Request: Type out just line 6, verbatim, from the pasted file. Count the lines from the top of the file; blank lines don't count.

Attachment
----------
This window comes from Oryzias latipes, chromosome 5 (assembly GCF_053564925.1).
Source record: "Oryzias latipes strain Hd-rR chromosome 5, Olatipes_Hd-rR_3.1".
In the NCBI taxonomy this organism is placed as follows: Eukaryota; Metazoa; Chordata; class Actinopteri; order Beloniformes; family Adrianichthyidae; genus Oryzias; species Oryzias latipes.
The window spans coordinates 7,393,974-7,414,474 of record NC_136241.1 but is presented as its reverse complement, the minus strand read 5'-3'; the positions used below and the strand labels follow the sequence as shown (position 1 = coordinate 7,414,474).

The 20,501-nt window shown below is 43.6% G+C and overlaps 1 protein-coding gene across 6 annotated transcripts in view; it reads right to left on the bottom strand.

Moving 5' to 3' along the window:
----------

Moving 5' to 3' along the window: